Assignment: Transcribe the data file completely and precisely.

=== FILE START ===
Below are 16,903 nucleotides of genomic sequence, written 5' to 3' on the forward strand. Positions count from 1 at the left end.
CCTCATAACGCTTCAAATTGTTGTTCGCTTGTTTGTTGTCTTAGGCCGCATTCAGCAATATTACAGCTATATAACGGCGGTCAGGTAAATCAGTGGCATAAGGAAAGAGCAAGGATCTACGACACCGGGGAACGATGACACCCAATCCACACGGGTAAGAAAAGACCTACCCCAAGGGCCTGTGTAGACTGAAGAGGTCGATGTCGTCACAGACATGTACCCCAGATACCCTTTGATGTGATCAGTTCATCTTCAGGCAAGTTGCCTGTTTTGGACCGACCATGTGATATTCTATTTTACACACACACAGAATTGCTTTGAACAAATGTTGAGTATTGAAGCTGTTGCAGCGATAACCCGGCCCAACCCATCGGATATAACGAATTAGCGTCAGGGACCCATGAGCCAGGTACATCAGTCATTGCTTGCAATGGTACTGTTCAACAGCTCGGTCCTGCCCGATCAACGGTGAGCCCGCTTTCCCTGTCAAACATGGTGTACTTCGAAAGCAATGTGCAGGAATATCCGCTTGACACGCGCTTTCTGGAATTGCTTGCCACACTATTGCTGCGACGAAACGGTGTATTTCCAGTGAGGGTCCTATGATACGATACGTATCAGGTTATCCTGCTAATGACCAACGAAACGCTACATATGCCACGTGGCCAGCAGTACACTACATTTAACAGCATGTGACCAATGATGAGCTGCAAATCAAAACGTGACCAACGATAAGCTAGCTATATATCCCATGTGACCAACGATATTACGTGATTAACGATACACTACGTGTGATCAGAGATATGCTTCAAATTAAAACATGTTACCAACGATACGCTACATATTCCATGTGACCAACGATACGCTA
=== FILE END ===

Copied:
Below are 16,903 nucleotides of genomic sequence, written 5' to 3' on the forward strand. Positions count from 1 at the left end.
CCTCATAACGCTTCAAATTGTTGTTCGCTTGTTTGTTGTCTTAGGCCGCATTCAGCAATATTACAGCTATATAACGGCGGTCAGGTAAATCAGTGGCATAAGGAAAGAGCAAGGATCTACGACACCGGGGAACGATGACACCCAATCCACACGGGTAAGAAAAGACCTACCCCAAGGGCCTGTGTAGACTGAAGAGGTCGATGTCGTCACAGACATGTACCCCAGATACCCTTTGATGTGATCAGTTCATCTTCAGGCAAGTTGCCTGTTTTGGACCGACCATGTGATATTCTATTTTACACACACACAGAATTGCTTTGAACAAATGTTGAGTATTGAAGCTGTTGCAGCGATAACCCGGCCCAACCCATCGGATATAACGAATTAGCGTCAGGGACCCATGAGCCAGGTACATCAGTCATTGCTTGCAATGGTACTGTTCAACAGCTCGGTCCTGCCCGATCAACGGTGAGCCCGCTTTCCCTGTCAAACATGGTGTACTTCGAAAGCAATGTGCAGGAATATCCGCTTGACACGCGCTTTCTGGAATTGCTTGCCACACTATTGCTGCGACGAAACGGTGTATTTCCAGTGAGGGTCCTATGATACGATACGTATCAGGTTATCCTGCTAATGACCAACGAAACGCTACATATGCCACGTGGCCAGCAGTACACTACATTTAACAGCATGTGACCAATGATGAGCTGCAAATCAAAACGTGACCAACGATAAGCTAGCTATATATCCCATGTGACCAACGATATTACGTGATTAACGATACACTACGTGTGATCAGAGATATGCTTCAAATTAAAACATGTTACCAACGATACGCTACATATTCCATGTGACCAACGATACGCTA